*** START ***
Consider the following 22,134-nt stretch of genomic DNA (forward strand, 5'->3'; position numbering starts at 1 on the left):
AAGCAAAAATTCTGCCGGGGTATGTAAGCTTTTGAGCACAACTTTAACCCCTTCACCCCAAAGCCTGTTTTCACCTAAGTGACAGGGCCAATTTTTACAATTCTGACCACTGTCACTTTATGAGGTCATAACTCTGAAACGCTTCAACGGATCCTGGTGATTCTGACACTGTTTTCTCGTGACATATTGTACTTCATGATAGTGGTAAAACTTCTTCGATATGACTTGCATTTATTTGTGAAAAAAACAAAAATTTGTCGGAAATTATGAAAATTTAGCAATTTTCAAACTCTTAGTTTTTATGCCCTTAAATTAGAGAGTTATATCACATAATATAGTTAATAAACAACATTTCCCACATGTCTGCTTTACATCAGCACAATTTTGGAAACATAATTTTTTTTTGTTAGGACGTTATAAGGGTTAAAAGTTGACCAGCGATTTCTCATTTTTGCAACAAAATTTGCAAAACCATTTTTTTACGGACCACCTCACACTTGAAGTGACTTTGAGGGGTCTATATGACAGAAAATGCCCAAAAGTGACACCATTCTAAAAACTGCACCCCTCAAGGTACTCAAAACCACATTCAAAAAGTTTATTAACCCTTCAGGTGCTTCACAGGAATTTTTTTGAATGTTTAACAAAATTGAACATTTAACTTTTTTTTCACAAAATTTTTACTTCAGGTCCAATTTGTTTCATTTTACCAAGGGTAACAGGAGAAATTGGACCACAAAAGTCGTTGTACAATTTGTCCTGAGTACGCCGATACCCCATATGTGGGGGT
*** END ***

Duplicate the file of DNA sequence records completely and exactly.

Consider the following 22,134-nt stretch of genomic DNA (forward strand, 5'->3'; position numbering starts at 1 on the left):
AAGCAAAAATTCTGCCGGGGTATGTAAGCTTTTGAGCACAACTTTAACCCCTTCACCCCAAAGCCTGTTTTCACCTAAGTGACAGGGCCAATTTTTACAATTCTGACCACTGTCACTTTATGAGGTCATAACTCTGAAACGCTTCAACGGATCCTGGTGATTCTGACACTGTTTTCTCGTGACATATTGTACTTCATGATAGTGGTAAAACTTCTTCGATATGACTTGCATTTATTTGTGAAAAAAACAAAAATTTGTCGGAAATTATGAAAATTTAGCAATTTTCAAACTCTTAGTTTTTATGCCCTTAAATTAGAGAGTTATATCACATAATATAGTTAATAAACAACATTTCCCACATGTCTGCTTTACATCAGCACAATTTTGGAAACATAATTTTTTTTTGTTAGGACGTTATAAGGGTTAAAAGTTGACCAGCGATTTCTCATTTTTGCAACAAAATTTGCAAAACCATTTTTTTACGGACCACCTCACACTTGAAGTGACTTTGAGGGGTCTATATGACAGAAAATGCCCAAAAGTGACACCATTCTAAAAACTGCACCCCTCAAGGTACTCAAAACCACATTCAAAAAGTTTATTAACCCTTCAGGTGCTTCACAGGAATTTTTTTGAATGTTTAACAAAATTGAACATTTAACTTTTTTTTCACAAAATTTTTACTTCAGGTCCAATTTGTTTCATTTTACCAAGGGTAACAGGAGAAATTGGACCACAAAAGTCGTTGTACAATTTGTCCTGAGTACGCCGATACCCCATATGTGGGGGT